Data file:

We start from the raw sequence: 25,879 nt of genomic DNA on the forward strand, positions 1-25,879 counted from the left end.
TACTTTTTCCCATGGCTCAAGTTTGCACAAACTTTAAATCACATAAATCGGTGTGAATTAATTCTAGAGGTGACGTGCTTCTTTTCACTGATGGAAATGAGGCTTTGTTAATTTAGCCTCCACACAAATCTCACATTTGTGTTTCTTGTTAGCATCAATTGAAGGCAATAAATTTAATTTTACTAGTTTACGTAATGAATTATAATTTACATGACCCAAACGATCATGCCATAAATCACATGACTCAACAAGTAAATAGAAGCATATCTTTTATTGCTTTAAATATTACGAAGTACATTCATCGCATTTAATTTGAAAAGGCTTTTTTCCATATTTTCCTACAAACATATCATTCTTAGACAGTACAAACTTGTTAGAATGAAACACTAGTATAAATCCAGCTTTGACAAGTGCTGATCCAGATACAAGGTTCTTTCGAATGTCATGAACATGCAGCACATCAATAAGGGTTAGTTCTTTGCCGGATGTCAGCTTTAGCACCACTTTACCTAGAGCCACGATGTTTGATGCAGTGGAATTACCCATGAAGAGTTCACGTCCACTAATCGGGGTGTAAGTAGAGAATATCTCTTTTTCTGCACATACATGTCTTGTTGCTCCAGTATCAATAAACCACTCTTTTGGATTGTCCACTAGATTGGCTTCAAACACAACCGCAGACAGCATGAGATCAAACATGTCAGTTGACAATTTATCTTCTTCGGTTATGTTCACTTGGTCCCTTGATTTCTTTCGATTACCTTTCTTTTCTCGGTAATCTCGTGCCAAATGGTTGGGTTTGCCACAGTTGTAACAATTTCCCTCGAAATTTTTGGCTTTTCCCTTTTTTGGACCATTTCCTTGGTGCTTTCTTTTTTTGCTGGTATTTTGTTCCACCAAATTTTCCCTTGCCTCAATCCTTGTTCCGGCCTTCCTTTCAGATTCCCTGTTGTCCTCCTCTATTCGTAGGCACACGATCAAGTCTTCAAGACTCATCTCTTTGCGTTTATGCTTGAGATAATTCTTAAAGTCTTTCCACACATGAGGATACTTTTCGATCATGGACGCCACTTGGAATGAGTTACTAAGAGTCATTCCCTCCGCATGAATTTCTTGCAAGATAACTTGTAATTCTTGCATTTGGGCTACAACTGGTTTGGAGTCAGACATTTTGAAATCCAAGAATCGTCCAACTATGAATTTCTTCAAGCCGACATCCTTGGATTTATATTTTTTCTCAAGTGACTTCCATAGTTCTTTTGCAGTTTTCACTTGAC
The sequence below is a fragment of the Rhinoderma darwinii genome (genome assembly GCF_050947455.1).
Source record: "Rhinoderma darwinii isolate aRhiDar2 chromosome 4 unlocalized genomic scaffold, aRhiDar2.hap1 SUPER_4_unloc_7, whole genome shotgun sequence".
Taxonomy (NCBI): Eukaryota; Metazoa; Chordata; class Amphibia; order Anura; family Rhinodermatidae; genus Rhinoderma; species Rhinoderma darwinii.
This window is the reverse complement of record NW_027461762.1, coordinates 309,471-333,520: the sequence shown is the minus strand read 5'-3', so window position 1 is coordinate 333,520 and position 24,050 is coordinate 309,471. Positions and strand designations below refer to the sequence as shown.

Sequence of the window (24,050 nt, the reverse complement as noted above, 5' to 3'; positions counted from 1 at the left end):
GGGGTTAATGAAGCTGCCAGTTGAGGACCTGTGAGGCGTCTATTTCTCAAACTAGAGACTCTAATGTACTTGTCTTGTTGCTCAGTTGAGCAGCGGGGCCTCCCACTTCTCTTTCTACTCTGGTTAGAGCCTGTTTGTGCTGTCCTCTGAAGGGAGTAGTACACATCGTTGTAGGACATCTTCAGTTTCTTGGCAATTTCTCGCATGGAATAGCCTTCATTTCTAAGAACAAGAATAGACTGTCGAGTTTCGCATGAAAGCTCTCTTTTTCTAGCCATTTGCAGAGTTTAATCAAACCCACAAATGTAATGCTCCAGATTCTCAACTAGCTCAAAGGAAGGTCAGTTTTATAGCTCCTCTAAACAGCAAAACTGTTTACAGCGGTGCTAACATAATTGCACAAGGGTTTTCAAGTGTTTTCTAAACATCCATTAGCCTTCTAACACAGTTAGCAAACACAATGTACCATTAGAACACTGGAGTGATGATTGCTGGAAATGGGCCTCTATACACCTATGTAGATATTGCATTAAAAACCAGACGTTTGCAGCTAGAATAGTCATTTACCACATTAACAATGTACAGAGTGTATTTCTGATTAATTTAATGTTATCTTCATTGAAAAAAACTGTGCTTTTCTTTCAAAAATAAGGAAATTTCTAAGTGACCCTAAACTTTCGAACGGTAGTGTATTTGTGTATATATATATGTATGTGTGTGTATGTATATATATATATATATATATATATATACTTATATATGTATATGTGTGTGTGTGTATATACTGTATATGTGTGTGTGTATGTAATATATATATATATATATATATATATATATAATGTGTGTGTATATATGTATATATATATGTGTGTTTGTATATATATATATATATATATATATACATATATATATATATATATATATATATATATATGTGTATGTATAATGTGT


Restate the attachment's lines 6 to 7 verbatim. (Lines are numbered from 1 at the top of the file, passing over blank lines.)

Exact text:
This window is the reverse complement of record NW_027461762.1, coordinates 309,471-333,520: the sequence shown is the minus strand read 5'-3', so window position 1 is coordinate 333,520 and position 24,050 is coordinate 309,471. Positions and strand designations below refer to the sequence as shown.

Sequence of the window (24,050 nt, the reverse complement as noted above, 5' to 3'; positions counted from 1 at the left end):